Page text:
Tuesday, August 24, 2010

The art of eccentricity

Jude Cowan at the 12-Bar Club; photo by Val PhoenixAs I write this, I am listening to Jude Cowan's CD, Doodlebug Alley, handed to me by the artist as I left last night's 12-Bar Club gig, part of the London Fringe. It was an enjoyable evening, full of poets and musicians and plenty of amusing audience-performer interaction (some unwanted).

In all the years I have lived in London, I've never actually set foot in the club, and I was fascinated to see a forge dated 1635 form part of the back wall of the main stage. The sound engineer informed me it was used to make horseshoes. I am impressed to think it must have survived the Great Fire. But, I digress...

Cowan performed in the front room, a quirky, pigtailed figure adopting a knock-kneed stance usually seen by rockabilly guitarists, but here matched with a concert ukulele, face scrunched up, the better to add a melodramatic visual element to her idiosyncratic songs. I would have termed her style "English eccentric", had I not been warned via a pre-gig comment by fellow performer Helen McCookerybook, that they are neither English nor singer-songwriters. So, perhaps "British eccentric" is more accurate. Cowan's is quite a melodramatic style, full of dramatic pauses, knowing intonations and clever wordplay. "The Lure of Paris" made repeated mention of a "boring banker" in such a barbed way as to suggest it was cockney rhyming slang. Another number very amusingly riffed on "red Berlin" and the narrator's various romantic escapades.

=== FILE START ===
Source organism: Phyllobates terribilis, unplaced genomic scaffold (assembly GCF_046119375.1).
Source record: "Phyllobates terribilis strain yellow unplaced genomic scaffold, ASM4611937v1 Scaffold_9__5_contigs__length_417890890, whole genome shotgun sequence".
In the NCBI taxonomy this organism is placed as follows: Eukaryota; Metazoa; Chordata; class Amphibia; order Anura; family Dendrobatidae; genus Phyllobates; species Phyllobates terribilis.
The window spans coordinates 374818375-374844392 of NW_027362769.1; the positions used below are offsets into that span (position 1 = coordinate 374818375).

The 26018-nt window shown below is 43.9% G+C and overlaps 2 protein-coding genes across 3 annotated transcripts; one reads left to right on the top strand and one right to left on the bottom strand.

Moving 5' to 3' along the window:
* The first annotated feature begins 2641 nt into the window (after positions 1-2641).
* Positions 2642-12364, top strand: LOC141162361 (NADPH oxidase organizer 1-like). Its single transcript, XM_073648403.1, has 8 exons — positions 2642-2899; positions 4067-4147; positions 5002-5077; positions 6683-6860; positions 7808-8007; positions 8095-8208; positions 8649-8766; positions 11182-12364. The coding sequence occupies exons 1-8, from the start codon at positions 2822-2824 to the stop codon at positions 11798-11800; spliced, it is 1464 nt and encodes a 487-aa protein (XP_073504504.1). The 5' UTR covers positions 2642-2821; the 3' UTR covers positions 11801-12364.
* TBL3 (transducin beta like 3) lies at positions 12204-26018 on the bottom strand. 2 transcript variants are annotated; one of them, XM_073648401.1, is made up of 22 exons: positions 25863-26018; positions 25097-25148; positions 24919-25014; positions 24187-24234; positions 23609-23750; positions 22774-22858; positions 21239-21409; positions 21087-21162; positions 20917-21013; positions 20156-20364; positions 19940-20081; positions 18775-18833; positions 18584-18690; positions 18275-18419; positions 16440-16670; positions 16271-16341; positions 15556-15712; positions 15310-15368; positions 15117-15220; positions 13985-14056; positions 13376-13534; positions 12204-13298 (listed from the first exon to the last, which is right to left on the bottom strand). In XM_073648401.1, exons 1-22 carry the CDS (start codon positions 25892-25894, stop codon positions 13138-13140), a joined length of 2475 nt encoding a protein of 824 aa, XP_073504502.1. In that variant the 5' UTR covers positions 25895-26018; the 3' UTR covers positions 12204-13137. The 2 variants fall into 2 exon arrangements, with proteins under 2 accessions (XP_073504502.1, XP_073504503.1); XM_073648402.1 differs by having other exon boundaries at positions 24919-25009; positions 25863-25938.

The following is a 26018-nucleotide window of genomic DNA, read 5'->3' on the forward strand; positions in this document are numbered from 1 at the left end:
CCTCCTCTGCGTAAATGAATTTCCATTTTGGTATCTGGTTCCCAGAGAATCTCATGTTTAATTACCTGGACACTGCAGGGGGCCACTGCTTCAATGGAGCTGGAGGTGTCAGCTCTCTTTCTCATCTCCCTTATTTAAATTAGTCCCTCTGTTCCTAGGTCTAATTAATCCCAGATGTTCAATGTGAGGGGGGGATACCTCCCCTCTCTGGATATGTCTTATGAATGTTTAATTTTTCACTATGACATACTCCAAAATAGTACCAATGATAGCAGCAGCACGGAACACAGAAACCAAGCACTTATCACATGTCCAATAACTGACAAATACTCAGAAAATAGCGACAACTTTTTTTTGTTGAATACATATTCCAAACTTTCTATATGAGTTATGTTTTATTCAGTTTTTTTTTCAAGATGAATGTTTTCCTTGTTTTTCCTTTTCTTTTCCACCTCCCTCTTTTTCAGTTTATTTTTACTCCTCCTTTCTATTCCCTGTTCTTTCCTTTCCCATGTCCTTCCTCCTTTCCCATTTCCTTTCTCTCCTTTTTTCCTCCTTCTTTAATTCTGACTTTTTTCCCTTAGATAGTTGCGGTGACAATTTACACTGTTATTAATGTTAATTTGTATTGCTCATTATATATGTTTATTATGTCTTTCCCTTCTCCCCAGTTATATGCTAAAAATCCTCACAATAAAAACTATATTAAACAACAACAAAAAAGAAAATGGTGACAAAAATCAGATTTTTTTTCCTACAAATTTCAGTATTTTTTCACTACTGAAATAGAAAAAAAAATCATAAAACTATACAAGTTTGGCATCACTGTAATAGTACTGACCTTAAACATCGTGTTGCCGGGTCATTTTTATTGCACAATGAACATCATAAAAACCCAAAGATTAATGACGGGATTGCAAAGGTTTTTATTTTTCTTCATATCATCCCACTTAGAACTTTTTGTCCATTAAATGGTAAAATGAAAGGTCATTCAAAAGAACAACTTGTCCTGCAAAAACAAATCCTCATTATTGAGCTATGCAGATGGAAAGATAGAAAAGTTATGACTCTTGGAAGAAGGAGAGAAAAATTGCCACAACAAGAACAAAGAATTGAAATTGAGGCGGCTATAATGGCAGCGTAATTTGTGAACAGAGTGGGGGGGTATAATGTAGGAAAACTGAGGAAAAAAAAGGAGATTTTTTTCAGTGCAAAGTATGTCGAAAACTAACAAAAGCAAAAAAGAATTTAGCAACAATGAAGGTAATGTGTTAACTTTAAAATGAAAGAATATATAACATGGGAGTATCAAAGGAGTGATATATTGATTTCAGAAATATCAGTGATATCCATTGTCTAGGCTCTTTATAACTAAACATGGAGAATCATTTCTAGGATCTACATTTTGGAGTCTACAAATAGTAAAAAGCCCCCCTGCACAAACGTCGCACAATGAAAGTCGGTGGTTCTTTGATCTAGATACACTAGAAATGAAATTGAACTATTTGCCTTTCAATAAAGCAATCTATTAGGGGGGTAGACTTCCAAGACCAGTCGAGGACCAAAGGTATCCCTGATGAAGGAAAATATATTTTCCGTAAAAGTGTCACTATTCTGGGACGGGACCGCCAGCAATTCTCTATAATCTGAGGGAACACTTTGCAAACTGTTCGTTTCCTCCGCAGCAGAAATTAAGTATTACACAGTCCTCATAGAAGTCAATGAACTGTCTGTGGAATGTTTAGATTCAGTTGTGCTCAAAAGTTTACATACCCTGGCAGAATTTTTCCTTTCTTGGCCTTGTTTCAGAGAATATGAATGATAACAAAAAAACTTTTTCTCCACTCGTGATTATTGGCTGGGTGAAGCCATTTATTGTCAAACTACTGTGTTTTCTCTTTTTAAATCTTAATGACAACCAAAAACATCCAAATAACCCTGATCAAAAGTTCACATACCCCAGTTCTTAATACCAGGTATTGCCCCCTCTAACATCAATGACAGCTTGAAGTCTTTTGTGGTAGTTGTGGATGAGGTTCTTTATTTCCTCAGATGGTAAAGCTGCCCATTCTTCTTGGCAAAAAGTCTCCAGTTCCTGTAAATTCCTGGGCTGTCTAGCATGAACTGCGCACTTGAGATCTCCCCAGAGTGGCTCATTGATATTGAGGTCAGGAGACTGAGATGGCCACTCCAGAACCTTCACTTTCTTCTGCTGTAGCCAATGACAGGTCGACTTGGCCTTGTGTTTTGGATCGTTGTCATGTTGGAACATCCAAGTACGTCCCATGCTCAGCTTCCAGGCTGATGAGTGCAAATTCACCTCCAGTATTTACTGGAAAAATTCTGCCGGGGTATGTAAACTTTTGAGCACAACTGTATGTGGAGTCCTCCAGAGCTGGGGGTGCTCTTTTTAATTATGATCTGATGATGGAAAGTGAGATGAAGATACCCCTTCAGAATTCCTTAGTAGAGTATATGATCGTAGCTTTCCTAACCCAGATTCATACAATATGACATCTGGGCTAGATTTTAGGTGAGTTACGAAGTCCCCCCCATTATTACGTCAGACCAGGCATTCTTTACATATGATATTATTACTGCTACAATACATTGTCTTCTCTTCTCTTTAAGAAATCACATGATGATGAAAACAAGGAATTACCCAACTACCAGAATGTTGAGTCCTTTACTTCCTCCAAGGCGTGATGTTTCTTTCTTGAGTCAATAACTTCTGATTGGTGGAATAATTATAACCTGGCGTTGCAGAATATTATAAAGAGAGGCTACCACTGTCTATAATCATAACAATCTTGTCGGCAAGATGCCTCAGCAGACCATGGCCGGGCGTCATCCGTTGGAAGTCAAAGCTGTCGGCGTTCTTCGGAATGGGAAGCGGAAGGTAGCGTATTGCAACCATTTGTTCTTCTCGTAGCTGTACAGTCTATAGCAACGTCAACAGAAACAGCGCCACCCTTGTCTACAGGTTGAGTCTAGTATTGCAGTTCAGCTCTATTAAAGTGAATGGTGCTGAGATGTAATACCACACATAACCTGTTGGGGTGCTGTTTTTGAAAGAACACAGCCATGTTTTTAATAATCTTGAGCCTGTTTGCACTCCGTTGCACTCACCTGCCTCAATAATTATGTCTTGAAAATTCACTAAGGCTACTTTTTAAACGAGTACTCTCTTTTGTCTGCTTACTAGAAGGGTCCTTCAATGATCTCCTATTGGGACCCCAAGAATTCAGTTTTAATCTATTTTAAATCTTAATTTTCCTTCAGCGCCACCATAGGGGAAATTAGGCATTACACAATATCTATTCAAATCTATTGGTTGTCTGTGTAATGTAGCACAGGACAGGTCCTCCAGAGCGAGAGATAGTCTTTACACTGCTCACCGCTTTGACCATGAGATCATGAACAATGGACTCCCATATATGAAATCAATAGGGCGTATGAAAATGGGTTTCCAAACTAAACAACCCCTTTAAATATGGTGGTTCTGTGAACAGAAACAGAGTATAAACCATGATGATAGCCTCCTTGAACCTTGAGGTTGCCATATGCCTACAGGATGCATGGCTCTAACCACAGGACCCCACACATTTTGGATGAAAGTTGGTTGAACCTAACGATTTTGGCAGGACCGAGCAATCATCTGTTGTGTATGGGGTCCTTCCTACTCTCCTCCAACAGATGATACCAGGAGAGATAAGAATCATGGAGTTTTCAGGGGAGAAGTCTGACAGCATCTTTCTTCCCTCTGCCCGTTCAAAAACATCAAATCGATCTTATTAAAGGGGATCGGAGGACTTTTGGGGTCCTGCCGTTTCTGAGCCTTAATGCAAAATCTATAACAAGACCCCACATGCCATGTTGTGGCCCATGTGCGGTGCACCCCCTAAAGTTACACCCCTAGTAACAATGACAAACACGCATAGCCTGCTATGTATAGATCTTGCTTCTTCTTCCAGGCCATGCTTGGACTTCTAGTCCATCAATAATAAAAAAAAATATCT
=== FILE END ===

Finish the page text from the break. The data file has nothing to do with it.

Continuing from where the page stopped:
Helen McCookerybook at the 12-Bar Club; photo by Val PhoenixLater, Helen McCookerybook took to the main stage for her soundcheck and was immediately engaged by a grizzled eccentric-in-residence who questioned her as to whether they had met before. Barefoot, she then carried on a running dialogue with the folk in the balcony, flashing a steely smile to go with her deceptively gentle tunes. Speak softly and carry a big Gretsch, I think. I recognised a few songs, as she was my first live performing guest on Odd Girl Out, but this was the first time I saw her play electric guitar. Seeking the sympathy vote for her sore thumb, she showed off her jazz chords, and played a brisk, engaging set, selected from the luggage tag she had tied to her guitar neck. She was very proud of this innovation and predicted it will sweep the folkerati circuit.

Among the audience was Cowan's and McCookerybook's colleague Kath Tait, the third member of their tongue-in-cheek group the Desperado Housewives ("on the run from husbands and housework"). Their next themed gig, on the subject of cowboys, is on 9 September at the Montague Arms in New Cross.

Sunday, August 22, 2010

Sound in Vision

Still from War With Love by Val PhoenixI just found out my film War With Love is screening next Saturday as part of the Sound in Vision Festival at the Clapham Picturehouse in South London.

Although it's been online, it's only the second screening of
War With Love, my lo-fi-black-and-white-super-imposed-melancholic epic, shot in wintry Berlin.